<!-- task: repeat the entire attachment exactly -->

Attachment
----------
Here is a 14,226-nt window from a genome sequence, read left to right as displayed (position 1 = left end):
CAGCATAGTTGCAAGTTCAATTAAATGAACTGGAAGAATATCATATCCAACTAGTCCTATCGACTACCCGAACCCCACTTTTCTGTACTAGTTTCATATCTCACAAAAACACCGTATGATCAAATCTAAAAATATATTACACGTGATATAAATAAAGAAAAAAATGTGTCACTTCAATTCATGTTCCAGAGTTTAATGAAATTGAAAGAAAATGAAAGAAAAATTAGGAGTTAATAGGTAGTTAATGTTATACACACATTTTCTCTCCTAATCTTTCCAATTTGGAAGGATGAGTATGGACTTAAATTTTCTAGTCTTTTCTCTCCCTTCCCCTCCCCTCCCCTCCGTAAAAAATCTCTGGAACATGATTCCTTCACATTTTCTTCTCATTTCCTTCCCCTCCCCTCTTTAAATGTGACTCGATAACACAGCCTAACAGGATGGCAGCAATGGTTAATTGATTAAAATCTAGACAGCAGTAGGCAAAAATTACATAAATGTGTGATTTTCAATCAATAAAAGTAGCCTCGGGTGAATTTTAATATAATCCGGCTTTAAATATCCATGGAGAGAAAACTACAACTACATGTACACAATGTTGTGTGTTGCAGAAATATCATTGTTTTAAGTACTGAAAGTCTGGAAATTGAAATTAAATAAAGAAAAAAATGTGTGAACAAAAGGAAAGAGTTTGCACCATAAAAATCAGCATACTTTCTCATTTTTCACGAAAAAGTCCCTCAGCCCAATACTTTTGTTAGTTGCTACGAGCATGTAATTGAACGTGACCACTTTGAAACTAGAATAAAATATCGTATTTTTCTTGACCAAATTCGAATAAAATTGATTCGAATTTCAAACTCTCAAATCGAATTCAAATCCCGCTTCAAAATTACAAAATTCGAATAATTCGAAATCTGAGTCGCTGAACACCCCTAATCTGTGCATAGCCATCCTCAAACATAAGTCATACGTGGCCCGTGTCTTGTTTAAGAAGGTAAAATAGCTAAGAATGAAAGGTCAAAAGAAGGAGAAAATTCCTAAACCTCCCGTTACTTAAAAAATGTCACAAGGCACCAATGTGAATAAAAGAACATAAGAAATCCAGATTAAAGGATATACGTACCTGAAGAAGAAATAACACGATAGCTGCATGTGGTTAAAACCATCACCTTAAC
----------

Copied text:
Here is a 14,226-nt window from a genome sequence, read left to right as displayed (position 1 = left end):
CAGCATAGTTGCAAGTTCAATTAAATGAACTGGAAGAATATCATATCCAACTAGTCCTATCGACTACCCGAACCCCACTTTTCTGTACTAGTTTCATATCTCACAAAAACACCGTATGATCAAATCTAAAAATATATTACACGTGATATAAATAAAGAAAAAAATGTGTCACTTCAATTCATGTTCCAGAGTTTAATGAAATTGAAAGAAAATGAAAGAAAAATTAGGAGTTAATAGGTAGTTAATGTTATACACACATTTTCTCTCCTAATCTTTCCAATTTGGAAGGATGAGTATGGACTTAAATTTTCTAGTCTTTTCTCTCCCTTCCCCTCCCCTCCCCTCCGTAAAAAATCTCTGGAACATGATTCCTTCACATTTTCTTCTCATTTCCTTCCCCTCCCCTCTTTAAATGTGACTCGATAACACAGCCTAACAGGATGGCAGCAATGGTTAATTGATTAAAATCTAGACAGCAGTAGGCAAAAATTACATAAATGTGTGATTTTCAATCAATAAAAGTAGCCTCGGGTGAATTTTAATATAATCCGGCTTTAAATATCCATGGAGAGAAAACTACAACTACATGTACACAATGTTGTGTGTTGCAGAAATATCATTGTTTTAAGTACTGAAAGTCTGGAAATTGAAATTAAATAAAGAAAAAAATGTGTGAACAAAAGGAAAGAGTTTGCACCATAAAAATCAGCATACTTTCTCATTTTTCACGAAAAAGTCCCTCAGCCCAATACTTTTGTTAGTTGCTACGAGCATGTAATTGAACGTGACCACTTTGAAACTAGAATAAAATATCGTATTTTTCTTGACCAAATTCGAATAAAATTGATTCGAATTTCAAACTCTCAAATCGAATTCAAATCCCGCTTCAAAATTACAAAATTCGAATAATTCGAAATCTGAGTCGCTGAACACCCCTAATCTGTGCATAGCCATCCTCAAACATAAGTCATACGTGGCCCGTGTCTTGTTTAAGAAGGTAAAATAGCTAAGAATGAAAGGTCAAAAGAAGGAGAAAATTCCTAAACCTCCCGTTACTTAAAAAATGTCACAAGGCACCAATGTGAATAAAAGAACATAAGAAATCCAGATTAAAGGATATACGTACCTGAAGAAGAAATAACACGATAGCTGCATGTGGTTAAAACCATCACCTTAAC